SI.com: You recently said London will be your last Games. Could anything change your mind?
Michael Phelps: No. I've always said I don't want to swim past 30 and I know if I go one more, I'll be over 30. I don't want to ever be that person where people are like, God, he's this old and he's still doing it or he's been around for this long. So once I'm able to accomplish the goals that I have, if I can look back at my career and say I've been successful, that's all that matters to me.
I for one am concerned about the mens freestyle events which includes all the relays.
50-free, the Brazilians, French or Australians.
100-free, the Brazilians or Australians.
I think the only mens freestyle events we have a chance at doing a two man sweep in would be the 200-free and I wouldn't bet on it. Any country in the final could win.
Regarding the 400-1500-freestyle events, China! When was the last time we won a distance medal in the mens 1500-free? (Answer: 1984: [Link]
I am optimistic about the 4x200 free relay though China looks tough.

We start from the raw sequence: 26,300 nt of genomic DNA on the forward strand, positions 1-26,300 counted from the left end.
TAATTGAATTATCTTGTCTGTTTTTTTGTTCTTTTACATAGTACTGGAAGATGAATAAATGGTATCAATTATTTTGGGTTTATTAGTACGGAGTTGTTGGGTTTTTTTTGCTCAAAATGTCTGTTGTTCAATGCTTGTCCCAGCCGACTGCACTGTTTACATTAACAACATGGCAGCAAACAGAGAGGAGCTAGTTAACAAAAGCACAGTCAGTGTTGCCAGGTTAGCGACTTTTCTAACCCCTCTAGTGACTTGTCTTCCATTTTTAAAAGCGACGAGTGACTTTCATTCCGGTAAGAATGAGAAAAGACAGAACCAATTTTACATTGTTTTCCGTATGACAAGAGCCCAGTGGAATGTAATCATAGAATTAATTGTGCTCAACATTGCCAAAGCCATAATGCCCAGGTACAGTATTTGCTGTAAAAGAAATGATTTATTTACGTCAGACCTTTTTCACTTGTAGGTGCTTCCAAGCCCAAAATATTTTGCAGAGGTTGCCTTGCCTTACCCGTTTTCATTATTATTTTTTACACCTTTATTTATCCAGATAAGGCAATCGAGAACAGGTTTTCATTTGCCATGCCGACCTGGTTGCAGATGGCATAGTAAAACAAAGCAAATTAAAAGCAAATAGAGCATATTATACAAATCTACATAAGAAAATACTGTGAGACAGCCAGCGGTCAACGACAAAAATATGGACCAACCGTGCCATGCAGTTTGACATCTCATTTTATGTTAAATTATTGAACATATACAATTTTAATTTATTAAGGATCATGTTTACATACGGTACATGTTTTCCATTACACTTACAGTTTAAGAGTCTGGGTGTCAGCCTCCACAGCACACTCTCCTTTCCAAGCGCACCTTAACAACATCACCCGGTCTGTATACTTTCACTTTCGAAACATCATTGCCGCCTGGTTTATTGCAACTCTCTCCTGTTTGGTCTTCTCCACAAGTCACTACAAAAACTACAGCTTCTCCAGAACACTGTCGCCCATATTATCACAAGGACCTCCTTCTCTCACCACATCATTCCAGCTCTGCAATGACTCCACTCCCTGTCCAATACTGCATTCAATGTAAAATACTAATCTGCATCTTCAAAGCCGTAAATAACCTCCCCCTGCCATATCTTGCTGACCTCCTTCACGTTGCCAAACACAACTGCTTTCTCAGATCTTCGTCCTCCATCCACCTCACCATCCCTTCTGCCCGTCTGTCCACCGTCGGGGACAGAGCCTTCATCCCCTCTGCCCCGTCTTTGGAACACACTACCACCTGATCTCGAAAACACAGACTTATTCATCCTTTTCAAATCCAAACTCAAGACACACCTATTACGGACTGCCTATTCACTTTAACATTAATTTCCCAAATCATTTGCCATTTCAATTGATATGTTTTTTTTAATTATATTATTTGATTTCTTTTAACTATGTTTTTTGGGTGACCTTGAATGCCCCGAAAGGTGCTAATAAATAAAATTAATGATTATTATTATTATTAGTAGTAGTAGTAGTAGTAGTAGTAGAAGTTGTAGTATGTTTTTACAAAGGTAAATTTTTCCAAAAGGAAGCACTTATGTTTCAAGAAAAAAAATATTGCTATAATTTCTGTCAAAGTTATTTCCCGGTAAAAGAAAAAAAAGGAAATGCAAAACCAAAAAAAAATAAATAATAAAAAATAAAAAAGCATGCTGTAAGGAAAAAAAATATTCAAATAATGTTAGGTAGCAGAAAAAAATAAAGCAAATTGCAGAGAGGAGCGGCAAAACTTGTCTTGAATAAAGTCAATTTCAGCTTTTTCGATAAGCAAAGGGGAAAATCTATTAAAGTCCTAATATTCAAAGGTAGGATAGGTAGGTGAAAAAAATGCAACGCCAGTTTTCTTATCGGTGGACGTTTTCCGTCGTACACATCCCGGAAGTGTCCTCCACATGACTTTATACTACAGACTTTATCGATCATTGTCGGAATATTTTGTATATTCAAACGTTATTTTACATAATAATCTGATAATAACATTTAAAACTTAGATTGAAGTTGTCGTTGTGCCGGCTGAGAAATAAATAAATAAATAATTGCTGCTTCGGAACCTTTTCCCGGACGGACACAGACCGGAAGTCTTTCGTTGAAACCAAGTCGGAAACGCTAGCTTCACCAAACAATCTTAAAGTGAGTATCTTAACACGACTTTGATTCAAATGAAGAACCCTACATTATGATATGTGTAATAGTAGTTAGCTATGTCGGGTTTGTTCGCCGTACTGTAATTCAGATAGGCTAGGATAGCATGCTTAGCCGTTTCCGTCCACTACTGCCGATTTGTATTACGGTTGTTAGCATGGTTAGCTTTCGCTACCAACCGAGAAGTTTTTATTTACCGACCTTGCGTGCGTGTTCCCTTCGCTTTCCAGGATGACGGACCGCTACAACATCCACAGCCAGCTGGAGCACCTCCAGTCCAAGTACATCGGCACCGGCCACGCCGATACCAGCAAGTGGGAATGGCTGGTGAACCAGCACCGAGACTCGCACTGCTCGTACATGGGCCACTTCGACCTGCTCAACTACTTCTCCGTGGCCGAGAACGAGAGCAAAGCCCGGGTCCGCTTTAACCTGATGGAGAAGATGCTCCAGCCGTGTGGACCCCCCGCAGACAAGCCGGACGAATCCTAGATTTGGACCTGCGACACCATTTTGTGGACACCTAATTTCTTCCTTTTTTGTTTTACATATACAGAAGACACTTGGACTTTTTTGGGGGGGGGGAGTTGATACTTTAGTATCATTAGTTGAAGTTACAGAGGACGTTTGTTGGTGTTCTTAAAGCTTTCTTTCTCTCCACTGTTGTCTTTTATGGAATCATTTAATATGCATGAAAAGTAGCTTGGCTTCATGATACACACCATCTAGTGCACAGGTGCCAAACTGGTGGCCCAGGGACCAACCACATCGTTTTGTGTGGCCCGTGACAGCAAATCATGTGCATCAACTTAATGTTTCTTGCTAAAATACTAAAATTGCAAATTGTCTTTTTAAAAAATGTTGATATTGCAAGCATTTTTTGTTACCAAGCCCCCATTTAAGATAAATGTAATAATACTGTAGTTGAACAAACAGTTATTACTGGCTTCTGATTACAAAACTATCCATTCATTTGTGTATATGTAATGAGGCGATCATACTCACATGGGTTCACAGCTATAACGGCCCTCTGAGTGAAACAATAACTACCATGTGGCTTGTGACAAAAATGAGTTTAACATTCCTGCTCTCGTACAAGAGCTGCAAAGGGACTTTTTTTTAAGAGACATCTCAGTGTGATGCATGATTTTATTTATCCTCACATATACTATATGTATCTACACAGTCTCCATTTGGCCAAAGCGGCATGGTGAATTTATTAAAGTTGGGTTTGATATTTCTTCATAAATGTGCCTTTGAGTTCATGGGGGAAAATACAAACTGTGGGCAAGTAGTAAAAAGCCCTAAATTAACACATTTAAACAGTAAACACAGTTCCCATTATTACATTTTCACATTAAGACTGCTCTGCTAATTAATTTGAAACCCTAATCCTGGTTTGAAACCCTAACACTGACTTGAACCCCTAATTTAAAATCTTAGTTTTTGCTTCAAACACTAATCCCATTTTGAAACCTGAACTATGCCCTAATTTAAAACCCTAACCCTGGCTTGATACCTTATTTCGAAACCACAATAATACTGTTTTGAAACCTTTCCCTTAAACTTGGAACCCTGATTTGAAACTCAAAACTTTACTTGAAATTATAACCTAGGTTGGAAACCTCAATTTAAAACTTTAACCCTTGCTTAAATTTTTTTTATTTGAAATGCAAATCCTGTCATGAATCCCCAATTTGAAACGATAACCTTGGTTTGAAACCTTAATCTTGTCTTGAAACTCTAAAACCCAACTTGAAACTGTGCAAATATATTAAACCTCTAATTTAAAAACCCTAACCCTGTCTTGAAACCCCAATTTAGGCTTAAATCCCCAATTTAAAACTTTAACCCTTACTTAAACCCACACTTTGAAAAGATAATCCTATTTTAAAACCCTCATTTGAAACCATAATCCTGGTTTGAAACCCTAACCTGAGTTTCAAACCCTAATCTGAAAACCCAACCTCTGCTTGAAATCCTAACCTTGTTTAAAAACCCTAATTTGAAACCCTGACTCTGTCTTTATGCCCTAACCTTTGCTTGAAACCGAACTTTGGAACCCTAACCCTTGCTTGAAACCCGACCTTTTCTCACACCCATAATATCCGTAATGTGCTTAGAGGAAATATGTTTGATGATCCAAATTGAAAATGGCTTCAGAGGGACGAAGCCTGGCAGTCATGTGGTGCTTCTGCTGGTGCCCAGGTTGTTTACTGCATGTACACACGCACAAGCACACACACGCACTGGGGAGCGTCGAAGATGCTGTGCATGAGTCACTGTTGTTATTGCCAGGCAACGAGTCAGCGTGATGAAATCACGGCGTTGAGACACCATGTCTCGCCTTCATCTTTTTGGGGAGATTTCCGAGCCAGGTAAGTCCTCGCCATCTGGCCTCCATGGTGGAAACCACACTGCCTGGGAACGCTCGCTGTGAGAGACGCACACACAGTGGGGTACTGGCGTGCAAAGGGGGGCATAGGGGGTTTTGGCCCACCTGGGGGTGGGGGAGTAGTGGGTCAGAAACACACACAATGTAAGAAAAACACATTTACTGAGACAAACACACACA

As for the 100-free relay, I have to give it to the Australians and the French.
This is not 1972 anymore. The world has caught up and definitely surpassing us in most freestyle and breaststroke events on the mens side. America has the pools and the coaches but American colleges and perhaps the parents and kids are not seeing any economic rewards for the time and effort it takes to put on a program or become an Olympian.
A swimmer ranked say number ten in any swimming event is probably making less than $50,000-a-year. A tennis player ranked number-50 is making $400,000 and that is just in winnings. Reference: Donald Young's 2011winnings: [Link]
With schools closing programs and no money to draw prospective athletes to the sport, we may soon see the rise of a new swimming superpower from a country that promotes the economic incentive to be the best.